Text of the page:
The Rockefeller Foundation has two Japanese cities within its 100 Resilient Cities programme; Kyoto and Toyama.  I didn’t visit either, but the Toyama Resilience Strategy is probably reflective of other Japanese city priorities.  They celebrate their existing waste management practices, and point out that individuals take ownership of their role in keeping the city clean.  But from a municipal level they also discuss grander plans and highlight the importance of the development of the city’s waste to energy industry.   “With city incentives, seven different companies now turn “waste” into usable products at the EcoTown Industrial Park, started in 2002. An extensive waste recycling education center increases citizen awareness of the methods and importance of waste recycling.” [Source] . They also point out the importance of incorporating waste reduction and recycling principles into education programmes and messaging.

Layout of Toyama Eco-Town [Source: Toyama Resilience Strategy]
Layout of Toyama Eco-Town [Source: Toyama Resilience Strategy]
What they don’t seem to do is look at reducing the amount of waste generated in the first place.  It all seems to focus on waste management, recycling, combustion, landfill.  There doesn’t seem to be any emphasis on rethinking packaging of products in Japan.  Talking to manufacturers.  Rethinking the need for wrapping up Pocky chocolate sticks (yum) into two separate packets within one single box.

We felt plastic sick by the time we got home.  And considering how much work each individual is expected to do in their day to day household recycling, and the social pressure that seems to be experienced at this domestic level, it’s not clear if any of that pressure is being directed upwards.  Both at the regulators and at the suppliers.

Asia has a lot to answer for with plastic consumption.  And Japan has enough resources to find a suitable response.

Back in the business – the Australian energy business


I am coming up for air after a crazy and intense year of maternity leave.  Thanks to all who have kept in touch and apologies to those who were expecting the newsletters to continue.

My big news is that four months ago I started working for an engineering firm in Melbourne, in their renewable energy team.  I am back in the world of consulting, working as technical advisor on a number of solar projects around Australia.  It’s very similar to the work I was doing back in South Africa so it’s familiar ground.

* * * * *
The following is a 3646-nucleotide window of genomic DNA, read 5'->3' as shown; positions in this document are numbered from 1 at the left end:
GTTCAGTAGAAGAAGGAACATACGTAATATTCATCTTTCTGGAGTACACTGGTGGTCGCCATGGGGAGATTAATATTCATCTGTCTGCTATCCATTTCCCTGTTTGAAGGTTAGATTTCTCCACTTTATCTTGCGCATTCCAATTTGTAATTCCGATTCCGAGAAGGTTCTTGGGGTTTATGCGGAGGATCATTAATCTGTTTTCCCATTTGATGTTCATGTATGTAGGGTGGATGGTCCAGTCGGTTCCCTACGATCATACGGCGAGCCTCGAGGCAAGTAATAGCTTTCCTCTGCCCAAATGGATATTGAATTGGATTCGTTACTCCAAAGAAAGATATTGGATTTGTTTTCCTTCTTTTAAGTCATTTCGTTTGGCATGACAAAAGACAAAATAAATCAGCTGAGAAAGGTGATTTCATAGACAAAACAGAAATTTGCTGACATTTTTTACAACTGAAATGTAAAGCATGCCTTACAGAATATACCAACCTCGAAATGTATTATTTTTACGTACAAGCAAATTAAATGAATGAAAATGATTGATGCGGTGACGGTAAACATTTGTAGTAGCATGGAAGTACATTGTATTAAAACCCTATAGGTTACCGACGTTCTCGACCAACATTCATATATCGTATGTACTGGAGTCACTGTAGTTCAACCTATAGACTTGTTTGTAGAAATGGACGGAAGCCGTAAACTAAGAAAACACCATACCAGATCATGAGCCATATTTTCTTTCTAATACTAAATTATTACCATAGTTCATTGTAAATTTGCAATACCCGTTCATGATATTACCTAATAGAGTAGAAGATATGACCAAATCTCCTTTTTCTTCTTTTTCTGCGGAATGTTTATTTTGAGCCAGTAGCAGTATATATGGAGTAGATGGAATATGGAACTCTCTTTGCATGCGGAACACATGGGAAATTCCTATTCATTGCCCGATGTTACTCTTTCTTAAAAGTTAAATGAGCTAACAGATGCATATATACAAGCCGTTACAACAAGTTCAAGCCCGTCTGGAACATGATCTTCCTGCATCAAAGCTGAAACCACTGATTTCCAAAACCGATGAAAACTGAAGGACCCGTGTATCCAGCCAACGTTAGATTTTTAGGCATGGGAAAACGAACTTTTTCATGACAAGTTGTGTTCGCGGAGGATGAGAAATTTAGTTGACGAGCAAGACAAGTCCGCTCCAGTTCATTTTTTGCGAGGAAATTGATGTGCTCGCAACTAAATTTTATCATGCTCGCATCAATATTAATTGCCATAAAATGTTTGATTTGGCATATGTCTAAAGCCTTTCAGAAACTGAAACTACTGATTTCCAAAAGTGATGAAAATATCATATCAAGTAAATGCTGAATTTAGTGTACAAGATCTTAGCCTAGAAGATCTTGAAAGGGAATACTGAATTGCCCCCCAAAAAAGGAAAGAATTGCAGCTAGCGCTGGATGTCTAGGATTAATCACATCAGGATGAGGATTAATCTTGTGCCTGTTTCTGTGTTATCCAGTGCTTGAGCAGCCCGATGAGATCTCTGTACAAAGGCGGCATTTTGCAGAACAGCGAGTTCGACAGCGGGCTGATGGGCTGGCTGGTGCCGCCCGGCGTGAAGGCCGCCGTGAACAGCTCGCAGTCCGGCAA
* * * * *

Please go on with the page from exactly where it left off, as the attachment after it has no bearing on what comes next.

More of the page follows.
This market is booming at the moment, and there are a lot of little interesting topics floating around that could use a bit of discussion.  What’s of clear interest to me is the number of South Africans moving over here with experience in renewables.  The slow down of the REIPPP programme in SA has had many people looking further afield for work.  Not including myself I can think of five people who were consulting in Cape Town while I was there, who are now based in Australia.  And that’s just within consulting.  There will be a whole heap more working for the other project players.

I’m slowly getting my head around the grid connection space.  It’s complicated, with uncertainties that seem to be driving developers around the bend.  Marginal and Distributed Loss Factors deserve their own youtube channel, and the Generator Performance Standards are tying people in knots.

Each state has its own planning rules.  The country is enormous with long tentacled electrical infrastructure.  The politics is political and the leaders love to leave.

It’s a big mish mash and a bit wishy washy.  And it’s a lot to get your head around.

So watch this space.  Perhaps all that I can promise is that you learn along the way with me.

Melaka – one of Rockefeller’s 100 Resilient Cities

In August 2016 we left Singapore by bus and landed in Johor Bahru, a city that seems to exist solely for the purpose of supplying Singapore with goods by truck.  We spent one night there before heading to Melaka (also sometimes referred to as Malacca.)  Here we found a small city rich in history, diversity, personality, beauty and with a lot of character.

Part of its history is that it was under Dutch occupation or control for a long time, and there is evidence of this throughout the city.  In the architecture and the way things are named (like the Stadthuys or city hall in the middle of town.)   I found myself wondering if this is the part of the world that so many Cape Malay people in South Africa can trace their heritage back to.  And it turns out that there were slaves sent from Melaka to Cape Town.  I found the experience that much more personal to think on it; that there was such a distant and yet very real link between this city that I had stumbled upon, and my home town.


The 100 Resilient Cities initiative lists the following as Melaka’s resilience challenges:

  • Coastal flooding
  • Cyber attack
  • Declining or ageing population
  • Disease outbreak
  • Landslide
  • Overtaxed/ under developed/unreliable transportation system
  • Poor air quality/pollution
  • Rainfall flooding
  • Rising sea level and coastal erosion

Coastal flooding/Rising sea level and coastal erosion/Rainfall flooding

These concerns are easy to understand.  The city is centred around the Melaka river, which winds its way around the city and flows out to the ocean.  It flows right through the heart of the touristy section of the city, and buildings and infrastructure are built right up to the water’s edge.

There is clearly a lot of history connected to the river.  A beautiful water wheel, ship exhibition, and tourist attractions and activities are set up around the river.  It is therefore not hard to imagine that the city is vulnerable to the effects of flood and sea level rise.

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Overtaxed/ under developed/unreliable transportation system

We stayed in the city centre.  We had arrived by bus from Johor Bahru and had used a bus to get from the main bus terminal to the hotel where we were staying.  This worked well and was very cheap.  But that is as far as our experience of the public transportation system went.  For the rest of our time, we walked around the city.  We didn’t brave the brightly coloured and adorned tourist tricycles.  But it’s not hard to imagine that the transport system is stretched and stressed.

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Disease outbreak

I’m not really sure what diseases they are referring to with this, but this was one of my favourite signs in Melaka.  My guess is that they’re more worried about non-STD related diseases, but still, play safe folks.